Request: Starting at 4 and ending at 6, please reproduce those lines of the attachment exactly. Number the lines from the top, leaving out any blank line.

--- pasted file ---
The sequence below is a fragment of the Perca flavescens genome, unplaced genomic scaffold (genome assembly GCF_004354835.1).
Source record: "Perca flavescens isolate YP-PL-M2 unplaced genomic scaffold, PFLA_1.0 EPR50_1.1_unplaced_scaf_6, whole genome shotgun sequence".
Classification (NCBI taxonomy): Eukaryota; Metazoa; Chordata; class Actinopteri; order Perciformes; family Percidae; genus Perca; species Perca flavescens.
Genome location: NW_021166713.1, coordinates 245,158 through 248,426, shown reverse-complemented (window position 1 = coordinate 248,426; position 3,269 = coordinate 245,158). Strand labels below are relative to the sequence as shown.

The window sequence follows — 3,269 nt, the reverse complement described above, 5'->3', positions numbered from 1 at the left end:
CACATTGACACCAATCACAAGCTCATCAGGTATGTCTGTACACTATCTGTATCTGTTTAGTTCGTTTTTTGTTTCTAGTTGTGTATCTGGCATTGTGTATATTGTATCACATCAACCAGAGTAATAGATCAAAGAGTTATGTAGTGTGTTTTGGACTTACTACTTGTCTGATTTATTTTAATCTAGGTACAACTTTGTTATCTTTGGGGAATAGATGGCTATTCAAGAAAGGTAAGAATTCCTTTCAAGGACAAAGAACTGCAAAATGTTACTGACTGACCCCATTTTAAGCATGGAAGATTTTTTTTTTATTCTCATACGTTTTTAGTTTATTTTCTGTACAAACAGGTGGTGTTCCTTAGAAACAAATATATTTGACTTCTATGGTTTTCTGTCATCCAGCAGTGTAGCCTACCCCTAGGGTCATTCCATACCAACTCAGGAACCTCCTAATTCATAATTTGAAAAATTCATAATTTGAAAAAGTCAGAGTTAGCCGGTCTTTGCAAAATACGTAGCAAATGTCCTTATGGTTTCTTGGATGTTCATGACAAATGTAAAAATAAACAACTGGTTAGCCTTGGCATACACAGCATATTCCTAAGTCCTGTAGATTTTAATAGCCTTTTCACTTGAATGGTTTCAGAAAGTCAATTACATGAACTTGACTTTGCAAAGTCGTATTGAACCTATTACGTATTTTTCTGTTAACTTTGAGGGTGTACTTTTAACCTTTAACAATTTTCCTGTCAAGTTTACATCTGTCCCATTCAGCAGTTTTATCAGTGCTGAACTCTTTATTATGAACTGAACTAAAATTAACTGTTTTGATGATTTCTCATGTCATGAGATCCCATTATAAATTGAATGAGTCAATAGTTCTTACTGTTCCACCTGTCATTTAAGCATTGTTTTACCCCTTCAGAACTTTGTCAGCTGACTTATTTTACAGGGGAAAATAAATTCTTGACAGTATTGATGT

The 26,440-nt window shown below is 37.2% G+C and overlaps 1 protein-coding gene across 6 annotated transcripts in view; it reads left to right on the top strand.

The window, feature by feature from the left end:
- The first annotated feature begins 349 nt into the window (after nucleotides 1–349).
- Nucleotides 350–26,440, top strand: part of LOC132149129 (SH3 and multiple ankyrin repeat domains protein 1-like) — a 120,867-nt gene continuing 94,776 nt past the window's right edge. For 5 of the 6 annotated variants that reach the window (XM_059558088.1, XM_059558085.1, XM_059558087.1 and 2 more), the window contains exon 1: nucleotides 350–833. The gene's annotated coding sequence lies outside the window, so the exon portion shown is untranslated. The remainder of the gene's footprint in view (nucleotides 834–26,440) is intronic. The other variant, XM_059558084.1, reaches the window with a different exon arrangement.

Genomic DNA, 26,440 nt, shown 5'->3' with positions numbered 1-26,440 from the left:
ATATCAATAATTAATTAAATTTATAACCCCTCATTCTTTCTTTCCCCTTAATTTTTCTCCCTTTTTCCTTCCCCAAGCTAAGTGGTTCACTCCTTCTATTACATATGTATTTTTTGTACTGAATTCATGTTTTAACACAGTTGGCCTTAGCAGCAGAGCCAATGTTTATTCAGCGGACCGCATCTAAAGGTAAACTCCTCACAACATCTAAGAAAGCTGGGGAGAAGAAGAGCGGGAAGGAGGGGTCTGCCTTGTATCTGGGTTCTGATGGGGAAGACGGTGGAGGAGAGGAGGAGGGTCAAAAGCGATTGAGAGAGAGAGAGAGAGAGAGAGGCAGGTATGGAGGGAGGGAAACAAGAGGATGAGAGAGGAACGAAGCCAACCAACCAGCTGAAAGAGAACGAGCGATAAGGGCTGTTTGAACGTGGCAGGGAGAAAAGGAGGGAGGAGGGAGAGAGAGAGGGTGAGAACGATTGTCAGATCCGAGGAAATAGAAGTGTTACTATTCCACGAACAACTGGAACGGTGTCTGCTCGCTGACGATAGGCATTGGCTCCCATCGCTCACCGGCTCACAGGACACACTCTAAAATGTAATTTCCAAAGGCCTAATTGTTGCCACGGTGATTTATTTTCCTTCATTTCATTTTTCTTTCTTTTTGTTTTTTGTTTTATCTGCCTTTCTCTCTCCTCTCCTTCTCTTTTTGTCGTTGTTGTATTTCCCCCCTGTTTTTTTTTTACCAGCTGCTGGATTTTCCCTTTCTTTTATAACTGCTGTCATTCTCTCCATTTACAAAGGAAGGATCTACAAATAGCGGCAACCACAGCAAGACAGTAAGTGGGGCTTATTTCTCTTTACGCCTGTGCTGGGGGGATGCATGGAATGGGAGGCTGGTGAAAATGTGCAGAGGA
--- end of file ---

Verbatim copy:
Genome location: NW_021166713.1, coordinates 245,158 through 248,426, shown reverse-complemented (window position 1 = coordinate 248,426; position 3,269 = coordinate 245,158). Strand labels below are relative to the sequence as shown.

The window sequence follows — 3,269 nt, the reverse complement described above, 5'->3', positions numbered from 1 at the left end:
CACATTGACACCAATCACAAGCTCATCAGGTATGTCTGTACACTATCTGTATCTGTTTAGTTCGTTTTTTGTTTCTAGTTGTGTATCTGGCATTGTGTATATTGTATCACATCAACCAGAGTAATAGATCAAAGAGTTATGTAGTGTGTTTTGGACTTACTACTTGTCTGATTTATTTTAATCTAGGTACAACTTTGTTATCTTTGGGGAATAGATGGCTATTCAAGAAAGGTAAGAATTCCTTTCAAGGACAAAGAACTGCAAAATGTTACTGACTGACCCCATTTTAAGCATGGAAGATTTTTTTTTTATTCTCATACGTTTTTAGTTTATTTTCTGTACAAACAGGTGGTGTTCCTTAGAAACAAATATATTTGACTTCTATGGTTTTCTGTCATCCAGCAGTGTAGCCTACCCCTAGGGTCATTCCATACCAACTCAGGAACCTCCTAATTCATAATTTGAAAAATTCATAATTTGAAAAAGTCAGAGTTAGCCGGTCTTTGCAAAATACGTAGCAAATGTCCTTATGGTTTCTTGGATGTTCATGACAAATGTAAAAATAAACAACTGGTTAGCCTTGGCATACACAGCATATTCCTAAGTCCTGTAGATTTTAATAGCCTTTTCACTTGAATGGTTTCAGAAAGTCAATTACATGAACTTGACTTTGCAAAGTCGTATTGAACCTATTACGTATTTTTCTGTTAACTTTGAGGGTGTACTTTTAACCTTTAACAATTTTCCTGTCAAGTTTACATCTGTCCCATTCAGCAGTTTTATCAGTGCTGAACTCTTTATTATGAACTGAACTAAAATTAACTGTTTTGATGATTTCTCATGTCATGAGATCCCATTATAAATTGAATGAGTCAATAGTTCTTACTGTTCCACCTGTCATTTAAGCATTGTTTTACCCCTTCAGAACTTTGTCAGCTGACTTATTTTACAGGGGAAAATAAATTCTTGACAGTATTGATGT